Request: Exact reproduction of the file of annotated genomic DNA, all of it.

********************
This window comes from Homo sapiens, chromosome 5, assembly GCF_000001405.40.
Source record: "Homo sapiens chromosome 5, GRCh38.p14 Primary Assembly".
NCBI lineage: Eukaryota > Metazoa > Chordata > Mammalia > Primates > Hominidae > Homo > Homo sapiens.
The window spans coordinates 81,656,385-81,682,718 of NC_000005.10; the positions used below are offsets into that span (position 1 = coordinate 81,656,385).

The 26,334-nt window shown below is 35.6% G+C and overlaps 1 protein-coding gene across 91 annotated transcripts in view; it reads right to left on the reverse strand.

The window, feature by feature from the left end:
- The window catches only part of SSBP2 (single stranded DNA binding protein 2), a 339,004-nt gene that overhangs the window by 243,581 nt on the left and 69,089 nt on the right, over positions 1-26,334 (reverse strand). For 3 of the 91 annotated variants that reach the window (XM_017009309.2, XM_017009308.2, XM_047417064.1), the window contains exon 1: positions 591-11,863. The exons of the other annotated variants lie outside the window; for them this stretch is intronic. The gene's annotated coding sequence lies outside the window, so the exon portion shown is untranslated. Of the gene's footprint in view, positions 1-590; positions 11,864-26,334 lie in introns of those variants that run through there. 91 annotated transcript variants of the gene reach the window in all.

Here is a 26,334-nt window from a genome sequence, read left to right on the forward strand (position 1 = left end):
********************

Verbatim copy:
This window comes from Homo sapiens, chromosome 5, assembly GCF_000001405.40.
Source record: "Homo sapiens chromosome 5, GRCh38.p14 Primary Assembly".
NCBI lineage: Eukaryota > Metazoa > Chordata > Mammalia > Primates > Hominidae > Homo > Homo sapiens.
The window spans coordinates 81,656,385-81,682,718 of NC_000005.10; the positions used below are offsets into that span (position 1 = coordinate 81,656,385).

The 26,334-nt window shown below is 35.6% G+C and overlaps 1 protein-coding gene across 91 annotated transcripts in view; it reads right to left on the reverse strand.

The window, feature by feature from the left end:
- The window catches only part of SSBP2 (single stranded DNA binding protein 2), a 339,004-nt gene that overhangs the window by 243,581 nt on the left and 69,089 nt on the right, over positions 1-26,334 (reverse strand). For 3 of the 91 annotated variants that reach the window (XM_017009309.2, XM_017009308.2, XM_047417064.1), the window contains exon 1: positions 591-11,863. The exons of the other annotated variants lie outside the window; for them this stretch is intronic. The gene's annotated coding sequence lies outside the window, so the exon portion shown is untranslated. Of the gene's footprint in view, positions 1-590; positions 11,864-26,334 lie in introns of those variants that run through there. 91 annotated transcript variants of the gene reach the window in all.

Here is a 26,334-nt window from a genome sequence, read left to right on the forward strand (position 1 = left end):